No prizes for guessing what Witch for a Week is all about [Review]

No prizes for guessing what Witch for a Week is all about [Review]

There’s no real mystery surrounding what Kaye Umansky’s Witch for a Week is about – but that doesn’t mean it isn’t a great read

Witch For a Week
By Kaye Umanski
Published by Simon and Schuster
ISBN 978 1 4711 6090 5

Book titles don’t come any more self-explanatory than this. No prizes for guessing the story the witty and funny Kaye Umansky is going to tell in her latest spellbinding novel. The only questions are: who is going to be a witch for a week? And what will this week of witchery involve?

Elsie Pickles lives in Smallbridge, a dull, little town where people go to bed early because there is nothing else to do at night. And in Smallbridge, there is nothing much to do during the day either. Elsie works in the family shop, the grandly named Pickles’ Emporium, a convenience store that sells convenient things like buckets, tea strainers and candles.

The shop doesn’t get many customers, and by the end of the week they’ve made barely enough money to buy food to put on the family table. But Elsie doesn’t complain. And when a customer does come into the Emporium, she is friendly, polite and helpful, always following the 10 rules of Good Customer Service that her father has drawn up.

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One sunny Saturday morning that suddenly turns very stormy, the shop doorbell rings, and the local witch Magenta Sharp storms into Pickles’ Emporium! She is looking for a temporary caretaker to look after her home in Crookfinger Forest for a week whilst she visits her sister.

The witch is brandishing an advert to pin of the shop’s notice board, but rips this up when she instantly decides that Elsie would fill the vacancy perfectly. And there would be excellent pay for the week’s work. Elsie has no choice but to accept.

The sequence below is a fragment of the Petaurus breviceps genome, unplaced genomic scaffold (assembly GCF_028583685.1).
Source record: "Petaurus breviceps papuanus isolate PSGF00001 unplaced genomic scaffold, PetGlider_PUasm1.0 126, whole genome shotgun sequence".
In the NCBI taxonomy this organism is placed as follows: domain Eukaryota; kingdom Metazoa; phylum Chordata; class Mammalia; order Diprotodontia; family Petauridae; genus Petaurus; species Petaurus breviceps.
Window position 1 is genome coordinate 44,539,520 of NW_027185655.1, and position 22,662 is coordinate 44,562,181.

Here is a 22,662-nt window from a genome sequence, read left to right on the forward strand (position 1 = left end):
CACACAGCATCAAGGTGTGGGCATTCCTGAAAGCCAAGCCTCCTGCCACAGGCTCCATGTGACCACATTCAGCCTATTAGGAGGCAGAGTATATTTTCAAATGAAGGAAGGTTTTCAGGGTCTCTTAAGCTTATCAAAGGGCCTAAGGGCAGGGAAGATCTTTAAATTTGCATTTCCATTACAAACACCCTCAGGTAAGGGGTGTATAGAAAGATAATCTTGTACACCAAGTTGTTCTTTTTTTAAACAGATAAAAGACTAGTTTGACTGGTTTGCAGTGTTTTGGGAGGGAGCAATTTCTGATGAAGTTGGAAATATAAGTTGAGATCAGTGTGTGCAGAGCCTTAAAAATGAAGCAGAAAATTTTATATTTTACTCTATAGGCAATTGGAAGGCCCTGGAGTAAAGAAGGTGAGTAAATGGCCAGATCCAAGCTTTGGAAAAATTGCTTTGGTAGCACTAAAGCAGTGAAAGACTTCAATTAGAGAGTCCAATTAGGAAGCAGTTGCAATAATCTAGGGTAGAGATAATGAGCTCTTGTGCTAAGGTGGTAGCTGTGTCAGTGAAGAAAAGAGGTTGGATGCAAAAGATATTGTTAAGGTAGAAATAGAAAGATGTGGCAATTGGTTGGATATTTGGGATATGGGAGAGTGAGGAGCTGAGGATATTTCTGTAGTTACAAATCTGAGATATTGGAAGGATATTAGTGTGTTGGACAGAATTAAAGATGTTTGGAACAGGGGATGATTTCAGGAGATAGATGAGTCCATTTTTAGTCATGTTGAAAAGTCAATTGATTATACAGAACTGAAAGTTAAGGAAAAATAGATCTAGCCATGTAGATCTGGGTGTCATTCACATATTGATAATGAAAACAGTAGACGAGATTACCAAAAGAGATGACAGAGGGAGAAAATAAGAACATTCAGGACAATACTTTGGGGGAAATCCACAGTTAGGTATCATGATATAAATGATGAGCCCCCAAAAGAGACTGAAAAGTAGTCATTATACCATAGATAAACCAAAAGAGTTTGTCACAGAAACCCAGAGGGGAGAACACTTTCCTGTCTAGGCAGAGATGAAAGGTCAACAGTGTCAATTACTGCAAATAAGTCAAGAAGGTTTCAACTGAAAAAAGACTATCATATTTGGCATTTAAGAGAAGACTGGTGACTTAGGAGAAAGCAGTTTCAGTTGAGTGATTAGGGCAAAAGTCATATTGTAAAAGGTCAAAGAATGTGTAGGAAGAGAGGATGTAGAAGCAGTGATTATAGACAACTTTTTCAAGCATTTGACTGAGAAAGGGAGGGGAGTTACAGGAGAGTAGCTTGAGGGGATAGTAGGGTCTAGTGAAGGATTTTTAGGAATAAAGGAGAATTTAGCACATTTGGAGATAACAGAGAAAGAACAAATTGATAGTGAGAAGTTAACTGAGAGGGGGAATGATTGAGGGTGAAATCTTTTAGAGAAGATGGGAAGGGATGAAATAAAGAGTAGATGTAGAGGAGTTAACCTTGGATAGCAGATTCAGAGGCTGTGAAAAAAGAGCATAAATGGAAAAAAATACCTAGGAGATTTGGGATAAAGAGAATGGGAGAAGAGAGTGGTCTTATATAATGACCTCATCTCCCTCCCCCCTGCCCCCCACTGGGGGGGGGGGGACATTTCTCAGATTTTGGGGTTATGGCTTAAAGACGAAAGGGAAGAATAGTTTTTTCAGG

Witch For a Week is a quick read, fizzing with fun and magic. There isn’t a lot of plot, but there is a lot of character, spells and nonsense. Umansky is an expert at drawing eccentric characters in just a few clever sentences, and the small cast of weirdos that Elsie meets in Crookfinger Forest are a gang of oddities that readers will love.

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A bad-tempered raven, a pair of elderly identical twins, a handsome, empty-headed woodcutter, a smelly but utterly faithful dog, and a large girl called Aggie who wants to be a wood nymph are among the bothersome neighbours who come knocking on the door of the witch’s tower when Elsie takes up residence.

Umansky keeps her cast small, and the plot involving the brewing up of a love potion to make the woodcutter fall for Aggie is pure farce. Elsie is a selfless and thoughtful central character, and never loses her cool even as her patience is sorely tried. Will it all end in magical disaster? Of course it will, and that is all part of the fun.

Umansky has been delighting young readers for more than 30 years, and her much-loved Pongwiffy stories are read all over the world. Fun, eccentric and full of wonderful characters, Witch For a Week has all the ingredients of a bestseller. Here’s hoping that there will be more entertaining adventures of Elsie P and the Red Witch, Magenta Sharp soon before the magic has chance to fade.

John Millen can be contacted on

Edited by Ginny Wong

This article appeared in the Young Post print edition as
A fun, zippy, and fizzy read for magic lovers and wannabe witches


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